The bodies of four US airmen killed in a military helicopter crash in Norfolk are expected to be recovered today.
Air accident, RAF and US investigators spent yesterday at the scene of the tragedy, which is likely to remain cordoned off until Monday.
A statement from 48th Fighter Wing said the Pave Hawk helicopter. from RAF Lakenheath in Suffolk, was performing a low-level training mission along the coast when the crash at a nature reserve happened on Tuesday night.
The investigation is being hampered because it was carrying munitions, meaning bullets are scattered around the scene, investigators said.
Norfolk Police confirmed paramedics were not needed to treat those inside the helicopter, suggesting they died on impact or soon after.
The four US crewmen who died were named by RAF Lakenheath as Captain Christopher S. Stover, Captain Sean M. Ruane, Technical Sergeant Dale E. Mathews and Staff Sergeant Afton M. Ponce.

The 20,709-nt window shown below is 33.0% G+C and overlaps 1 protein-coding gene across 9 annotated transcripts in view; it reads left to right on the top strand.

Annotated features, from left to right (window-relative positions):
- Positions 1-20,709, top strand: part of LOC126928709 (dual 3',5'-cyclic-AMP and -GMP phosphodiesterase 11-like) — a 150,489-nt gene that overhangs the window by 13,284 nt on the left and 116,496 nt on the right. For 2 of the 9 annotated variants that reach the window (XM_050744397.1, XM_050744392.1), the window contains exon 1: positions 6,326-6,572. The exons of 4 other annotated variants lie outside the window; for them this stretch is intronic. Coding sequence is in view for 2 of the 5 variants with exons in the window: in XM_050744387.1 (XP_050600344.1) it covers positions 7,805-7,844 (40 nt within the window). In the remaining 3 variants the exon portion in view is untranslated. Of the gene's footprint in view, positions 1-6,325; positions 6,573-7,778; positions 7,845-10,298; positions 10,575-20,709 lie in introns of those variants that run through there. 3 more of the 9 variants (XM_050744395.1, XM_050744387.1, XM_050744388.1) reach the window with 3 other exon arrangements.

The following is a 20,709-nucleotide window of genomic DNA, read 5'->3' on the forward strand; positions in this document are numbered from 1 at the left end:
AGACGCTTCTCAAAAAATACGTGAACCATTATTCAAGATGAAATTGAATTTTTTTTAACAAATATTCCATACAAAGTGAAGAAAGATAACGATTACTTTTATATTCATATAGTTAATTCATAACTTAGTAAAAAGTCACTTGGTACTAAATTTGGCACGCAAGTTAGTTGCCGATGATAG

But paying tribute to them, Colonel Kyle Robinson, 48th Fighter Wing commander, said: “The loss of our Liberty Wing brethren is felt deeply across RAF Lakenheath.
“I can only imagine the hurt and sorrow felt by the family and friends of these airmen. You are in our hearts and minds. We’re already feeling a great sense of support from across the air force and from our UK neighbours as we go through this difficult period. Thank you for keeping our airmen and their families in your thoughts and prayers.”
Tributes have been paid online to one of the four US servicemen.
Captain Sean Ruane is said to have been an experienced pilot, but it remains unclear whether he was at the controls of the Pave Hawk that came down on a marsh near Cley-next-the-Sea
Based at RAF Lakenheath with US Airforce 48th Fighter Wing, he leaves behind wife Rachel and their young son Liam. His cousin Brian Meyer tweeted: “My cousin died in a helicopter crash tonight. Pretty tore up about this. Everyone: thanks for all the kindness. I’ll pass it along to his wife and child when we see each other soon.”